A few months back Google changed the way users can synchronize Gmail data with Microsoft Outlook. A utility called “Google Calendar sync” was discontinued in favor of “Google Apps sync” which has a broader scope (but is now only applicable to Google Apps Business or Education users running Windows).
Google Apps sync can exchange calendar data between Outlook and Gmail along with email, contacts, notes and tasks. To clarify, true two-way calendar synchronization between Exchange email and Google Apps isn’t available via this method; this process entails setting up a new Outlook profile with a PST file which stores your Google calendar data. If you already have an existing Exchange account you can toggle back and forth between your company and your Google Outlook profile to use each separately.
Using Google Apps sync for the entire array of Outlook services has already been covered here on the Google in the Enterprise blog. However, what if you just want to work with your Google calendar data in Outlook? This could come in handy if you want to periodically export an existing Outlook calendar to Gmail or you are more comfortable working with your schedule via the Outlook interface.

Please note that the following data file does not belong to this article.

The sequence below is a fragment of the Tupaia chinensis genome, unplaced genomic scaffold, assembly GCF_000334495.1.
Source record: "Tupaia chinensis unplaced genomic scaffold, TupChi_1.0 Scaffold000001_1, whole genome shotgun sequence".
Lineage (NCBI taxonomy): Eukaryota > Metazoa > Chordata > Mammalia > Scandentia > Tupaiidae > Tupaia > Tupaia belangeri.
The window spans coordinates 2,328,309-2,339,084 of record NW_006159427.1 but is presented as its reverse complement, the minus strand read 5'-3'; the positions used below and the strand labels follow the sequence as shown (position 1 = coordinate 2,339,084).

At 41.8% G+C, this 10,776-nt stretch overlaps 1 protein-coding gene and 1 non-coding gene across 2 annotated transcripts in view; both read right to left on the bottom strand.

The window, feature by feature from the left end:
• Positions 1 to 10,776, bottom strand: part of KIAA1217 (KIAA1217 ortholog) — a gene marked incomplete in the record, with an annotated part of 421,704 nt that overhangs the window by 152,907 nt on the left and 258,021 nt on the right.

Google Apps sync is compatible with Windows XP (32-bit), Windows Vista (32-bit and 64-bit) and Windows 7 (32-bit and 64-bit). It is not presently supported on Windows 8 or the Mac.
Applicable Outlook versions include 2003, 2007, and 2010 (with this hotfix installed). Google Apps sync isn’t supported in Outlook 2013, but rumor has it that you may be able to get Google Apps sync to work with this version by copying gsync32.dll and unifiedlogin.dll from “c:\program files\google\google apps sync” to “c:\program files\microsoft office\office15.”
Limitations and precautions
If you just want to get your Outlook calendar into Gmail and then stop using Outlook, Google recommends using Google Apps Migration for Microsoft Outlook tool instead.
If you are interested in this concept because you want to set up your Google Calendar in Outlook for offline access, you should be aware that Google already allows offline Calendar access in Chrome.